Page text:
You Get Lost (Scenario)

Have you ever been lost? Even for just a moment? It’s one of the most unsettling feelings in the world.

It seems like every ‘bad news’ story I read about hikers mentions somewhere that the individual was lost. Even if you’re a day hiker and you think you know your route this is still a very real situation–especially while hiking in the spring when just a few inches of unexpected snow can cover a trail making it easy to lose our way.

Today’s scenario takes us to a scary and often dangerous place…What would you do if you lost your way?

Lost

Read Set Discuss!!! We had a great discussion going on last week with our twisted ankle scenario, it’s worth clicking over here in case you missed it.

What would you do if you got lost? Have you ever been list? Chime in below in the comments, on twitterfacebookpinterest or google+. We’ll let you know what we’d do and post a recap on Thursday so stay tuned!

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User Comments

  1. – Stay calm.
    It’s tough to think straight about getting your bearings when freaking out.

    – Stay hydrated.
    Similar to #1, staying hydrated helps your brain work. This is a big reason to keep iodine tabs. It was amazing when we were lost how the friend who wouldn’t drink the iodine water became completely useless.

    – If you’re really lost, fully assess the situation and your supplies.
    When we were lost, our guide failed to mention he had a compass. This one tool would have saved about a half hour of explaining to said guide that the moon rises in the east, the north star is north, and those lights over there are Saratoga, not Laramie. He looked UP at the sky for bearings, so thought based on north that east was west, and west was east.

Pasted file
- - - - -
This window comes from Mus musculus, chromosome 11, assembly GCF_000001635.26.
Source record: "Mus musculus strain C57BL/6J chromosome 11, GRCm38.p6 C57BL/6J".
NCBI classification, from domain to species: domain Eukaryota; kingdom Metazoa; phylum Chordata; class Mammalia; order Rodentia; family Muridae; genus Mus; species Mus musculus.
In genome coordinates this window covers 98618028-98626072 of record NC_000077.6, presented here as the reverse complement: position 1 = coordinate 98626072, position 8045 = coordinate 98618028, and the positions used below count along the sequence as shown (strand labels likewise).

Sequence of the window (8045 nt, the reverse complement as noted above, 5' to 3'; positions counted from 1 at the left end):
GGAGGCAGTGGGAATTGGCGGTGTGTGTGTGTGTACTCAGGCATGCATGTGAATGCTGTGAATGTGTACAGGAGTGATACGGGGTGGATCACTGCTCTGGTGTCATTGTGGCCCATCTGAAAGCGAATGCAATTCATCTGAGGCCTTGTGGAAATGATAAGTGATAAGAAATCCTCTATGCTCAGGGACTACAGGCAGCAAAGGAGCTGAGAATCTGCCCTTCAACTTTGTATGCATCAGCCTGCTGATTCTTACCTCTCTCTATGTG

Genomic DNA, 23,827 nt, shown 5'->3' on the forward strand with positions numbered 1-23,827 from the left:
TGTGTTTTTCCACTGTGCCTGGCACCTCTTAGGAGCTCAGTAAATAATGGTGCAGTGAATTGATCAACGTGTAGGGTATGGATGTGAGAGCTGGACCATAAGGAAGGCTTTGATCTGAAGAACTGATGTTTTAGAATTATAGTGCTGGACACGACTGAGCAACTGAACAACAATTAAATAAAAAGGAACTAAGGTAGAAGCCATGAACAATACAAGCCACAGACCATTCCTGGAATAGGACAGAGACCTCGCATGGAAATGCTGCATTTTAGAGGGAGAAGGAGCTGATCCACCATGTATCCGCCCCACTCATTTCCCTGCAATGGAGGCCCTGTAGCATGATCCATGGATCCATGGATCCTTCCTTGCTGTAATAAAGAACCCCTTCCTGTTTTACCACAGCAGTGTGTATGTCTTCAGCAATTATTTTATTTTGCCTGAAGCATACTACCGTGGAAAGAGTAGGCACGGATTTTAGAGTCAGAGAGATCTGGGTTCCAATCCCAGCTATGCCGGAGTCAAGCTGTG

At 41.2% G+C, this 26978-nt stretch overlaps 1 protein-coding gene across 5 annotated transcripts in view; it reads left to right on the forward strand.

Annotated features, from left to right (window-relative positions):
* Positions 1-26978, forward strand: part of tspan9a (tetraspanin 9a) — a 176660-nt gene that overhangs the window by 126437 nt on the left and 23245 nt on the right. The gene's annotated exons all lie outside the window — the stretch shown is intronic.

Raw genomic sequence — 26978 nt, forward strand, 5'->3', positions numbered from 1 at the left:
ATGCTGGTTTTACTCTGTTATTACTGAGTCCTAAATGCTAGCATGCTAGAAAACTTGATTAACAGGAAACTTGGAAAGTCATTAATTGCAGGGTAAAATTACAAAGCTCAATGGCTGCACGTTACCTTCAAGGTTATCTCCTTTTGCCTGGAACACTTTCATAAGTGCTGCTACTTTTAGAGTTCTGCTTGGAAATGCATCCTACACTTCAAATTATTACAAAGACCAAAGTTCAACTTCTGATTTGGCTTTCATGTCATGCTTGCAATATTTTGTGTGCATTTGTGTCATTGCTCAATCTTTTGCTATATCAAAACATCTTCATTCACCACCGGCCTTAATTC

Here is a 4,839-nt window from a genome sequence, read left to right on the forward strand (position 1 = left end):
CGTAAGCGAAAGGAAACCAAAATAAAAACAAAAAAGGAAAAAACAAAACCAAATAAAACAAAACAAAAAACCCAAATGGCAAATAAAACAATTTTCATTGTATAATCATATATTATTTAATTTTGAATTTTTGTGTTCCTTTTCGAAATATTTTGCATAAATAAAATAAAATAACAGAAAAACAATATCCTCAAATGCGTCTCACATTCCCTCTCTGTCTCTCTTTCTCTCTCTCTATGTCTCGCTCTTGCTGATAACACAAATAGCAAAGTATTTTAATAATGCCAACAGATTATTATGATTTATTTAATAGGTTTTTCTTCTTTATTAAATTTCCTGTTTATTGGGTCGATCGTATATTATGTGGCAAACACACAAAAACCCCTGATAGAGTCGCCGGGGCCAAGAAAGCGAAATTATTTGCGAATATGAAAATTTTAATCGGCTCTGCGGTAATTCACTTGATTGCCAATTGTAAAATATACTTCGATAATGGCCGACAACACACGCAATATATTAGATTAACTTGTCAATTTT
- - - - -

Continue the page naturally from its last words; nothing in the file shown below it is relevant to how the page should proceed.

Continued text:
– Pay attention to landmarks and roads for reference points.

    – Take a dang map.

    – Don’t climb a mountain in November when the guy says it only takes “a couple hours.”

    • Rebecca |

      Oh. my. gosh. Your guide had a compass and didn’t tell anyone! Please tell me that this guy is no longer in business. People wouldn’t drink treated water…what? Sounds like a pretty crazy adventure though!

      • He was technically just a friend, but the only one who was familiar with the mountains at the time. The guy who wouldn’t drink the treated water – it “tasted funny.” Definitely one crazy 24 hours! Another thing I learned – take your food (aka make your preparations) even if everyone is in the car waiting for you to leave. The experience would have been an entirely different story with some PB&J’s.

  2. Bill Kelly |

    “Lost” is always a relative term. “Lost” could mean that one has no clue about the right direction or could simply mean that getting back to the right place means a great deal of unexpected effort. Except for forays through the new Denver airport, I’ve rarely been in that “I have no idea” situation. Generally, I try to find a way to gather more information as quickly as possible. Sometimes, doing so is a good idea. Other times, doing so doesn’t work as well.

    One of my first “lost” situations was in the mid-80’s after a caving trip. A friend and I had gone into a cave in the evening. We left after darkness had fallen. The cave was up the side of a big hill in East Tennessee. The parking spot was beside a farm house down the road. I’d guess that the route to the cave was a quarter mile walk up a grassy hill and then another half mile walk through the woods. I don’t really remember all of the details. Getting back to the car should have meant walking through the woods, across the pasture, and back to the car.